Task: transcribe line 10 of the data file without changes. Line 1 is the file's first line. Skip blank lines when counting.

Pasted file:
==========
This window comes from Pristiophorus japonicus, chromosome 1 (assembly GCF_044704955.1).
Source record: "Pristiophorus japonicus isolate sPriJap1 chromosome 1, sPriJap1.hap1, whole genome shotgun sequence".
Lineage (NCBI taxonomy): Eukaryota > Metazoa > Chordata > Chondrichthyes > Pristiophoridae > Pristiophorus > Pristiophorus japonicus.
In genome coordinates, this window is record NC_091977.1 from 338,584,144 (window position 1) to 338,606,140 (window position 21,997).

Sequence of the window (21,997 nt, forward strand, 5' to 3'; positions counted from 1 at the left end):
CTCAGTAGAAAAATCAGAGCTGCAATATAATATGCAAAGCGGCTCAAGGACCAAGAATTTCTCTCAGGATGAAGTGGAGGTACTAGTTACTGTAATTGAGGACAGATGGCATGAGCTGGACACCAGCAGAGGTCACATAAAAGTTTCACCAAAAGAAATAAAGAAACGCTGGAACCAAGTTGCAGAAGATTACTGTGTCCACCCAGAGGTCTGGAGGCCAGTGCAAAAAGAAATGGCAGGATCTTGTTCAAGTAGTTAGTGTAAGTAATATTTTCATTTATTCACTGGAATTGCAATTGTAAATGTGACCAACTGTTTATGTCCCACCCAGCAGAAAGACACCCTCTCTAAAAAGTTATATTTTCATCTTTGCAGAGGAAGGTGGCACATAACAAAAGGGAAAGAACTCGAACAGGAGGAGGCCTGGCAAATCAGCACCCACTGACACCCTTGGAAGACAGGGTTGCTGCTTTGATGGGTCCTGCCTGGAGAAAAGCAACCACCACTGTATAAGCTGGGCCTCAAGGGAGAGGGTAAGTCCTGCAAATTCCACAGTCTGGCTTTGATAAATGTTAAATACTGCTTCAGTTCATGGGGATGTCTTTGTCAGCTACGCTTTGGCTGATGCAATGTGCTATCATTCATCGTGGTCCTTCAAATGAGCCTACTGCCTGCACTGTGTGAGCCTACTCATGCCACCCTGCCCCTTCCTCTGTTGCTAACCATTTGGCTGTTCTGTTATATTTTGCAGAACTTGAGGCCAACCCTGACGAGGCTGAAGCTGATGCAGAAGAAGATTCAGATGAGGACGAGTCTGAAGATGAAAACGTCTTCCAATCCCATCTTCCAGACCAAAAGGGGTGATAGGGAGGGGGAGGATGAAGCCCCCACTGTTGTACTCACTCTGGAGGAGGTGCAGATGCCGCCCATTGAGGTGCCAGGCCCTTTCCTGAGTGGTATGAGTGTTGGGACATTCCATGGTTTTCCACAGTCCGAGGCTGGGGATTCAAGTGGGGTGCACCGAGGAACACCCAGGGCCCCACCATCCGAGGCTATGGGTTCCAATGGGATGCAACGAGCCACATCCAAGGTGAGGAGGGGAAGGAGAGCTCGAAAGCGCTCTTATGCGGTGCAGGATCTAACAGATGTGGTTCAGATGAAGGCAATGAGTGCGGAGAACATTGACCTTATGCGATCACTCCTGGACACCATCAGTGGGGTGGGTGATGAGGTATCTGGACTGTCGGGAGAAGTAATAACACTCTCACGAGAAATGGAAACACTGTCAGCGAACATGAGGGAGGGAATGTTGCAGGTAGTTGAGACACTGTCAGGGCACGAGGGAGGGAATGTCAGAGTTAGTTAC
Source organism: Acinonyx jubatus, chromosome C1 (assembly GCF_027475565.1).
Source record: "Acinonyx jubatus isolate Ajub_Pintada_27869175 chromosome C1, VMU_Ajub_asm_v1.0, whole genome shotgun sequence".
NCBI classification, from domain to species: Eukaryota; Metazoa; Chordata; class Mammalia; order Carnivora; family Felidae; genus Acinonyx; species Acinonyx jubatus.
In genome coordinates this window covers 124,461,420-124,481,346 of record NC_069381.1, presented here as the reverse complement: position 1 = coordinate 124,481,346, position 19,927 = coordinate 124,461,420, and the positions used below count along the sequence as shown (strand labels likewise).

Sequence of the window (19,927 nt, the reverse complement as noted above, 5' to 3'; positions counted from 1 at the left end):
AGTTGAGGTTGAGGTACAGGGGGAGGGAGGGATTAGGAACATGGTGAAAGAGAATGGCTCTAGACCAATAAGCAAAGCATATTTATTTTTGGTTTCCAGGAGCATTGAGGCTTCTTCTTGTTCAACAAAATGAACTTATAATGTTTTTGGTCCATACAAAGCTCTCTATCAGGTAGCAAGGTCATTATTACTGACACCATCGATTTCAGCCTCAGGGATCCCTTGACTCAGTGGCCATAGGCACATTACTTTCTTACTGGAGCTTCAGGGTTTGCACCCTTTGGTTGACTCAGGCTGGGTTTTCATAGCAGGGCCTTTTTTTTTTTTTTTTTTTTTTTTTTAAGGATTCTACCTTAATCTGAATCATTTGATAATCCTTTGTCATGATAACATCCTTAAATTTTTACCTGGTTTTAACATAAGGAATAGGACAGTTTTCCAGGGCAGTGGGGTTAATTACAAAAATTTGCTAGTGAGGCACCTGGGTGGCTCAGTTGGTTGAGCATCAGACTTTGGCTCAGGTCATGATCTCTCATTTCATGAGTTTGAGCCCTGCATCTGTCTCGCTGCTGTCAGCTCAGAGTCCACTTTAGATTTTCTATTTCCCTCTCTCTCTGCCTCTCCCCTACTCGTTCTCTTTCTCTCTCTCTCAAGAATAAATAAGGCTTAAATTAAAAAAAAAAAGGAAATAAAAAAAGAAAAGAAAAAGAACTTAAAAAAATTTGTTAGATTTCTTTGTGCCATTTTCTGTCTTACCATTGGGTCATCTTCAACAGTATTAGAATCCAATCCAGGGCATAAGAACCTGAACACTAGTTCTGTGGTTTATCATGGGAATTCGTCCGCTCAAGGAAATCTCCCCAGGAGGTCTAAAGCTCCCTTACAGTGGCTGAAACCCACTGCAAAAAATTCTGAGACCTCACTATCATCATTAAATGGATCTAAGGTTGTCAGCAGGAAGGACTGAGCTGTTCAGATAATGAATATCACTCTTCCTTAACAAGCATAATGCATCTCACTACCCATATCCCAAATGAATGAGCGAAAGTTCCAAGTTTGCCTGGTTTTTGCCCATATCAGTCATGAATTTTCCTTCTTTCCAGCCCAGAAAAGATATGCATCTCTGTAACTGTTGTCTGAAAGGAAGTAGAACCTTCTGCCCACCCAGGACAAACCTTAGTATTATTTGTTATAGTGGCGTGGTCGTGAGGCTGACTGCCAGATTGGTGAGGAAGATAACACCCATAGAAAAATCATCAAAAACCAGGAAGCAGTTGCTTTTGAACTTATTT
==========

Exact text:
In genome coordinates this window covers 124,461,420-124,481,346 of record NC_069381.1, presented here as the reverse complement: position 1 = coordinate 124,481,346, position 19,927 = coordinate 124,461,420, and the positions used below count along the sequence as shown (strand labels likewise).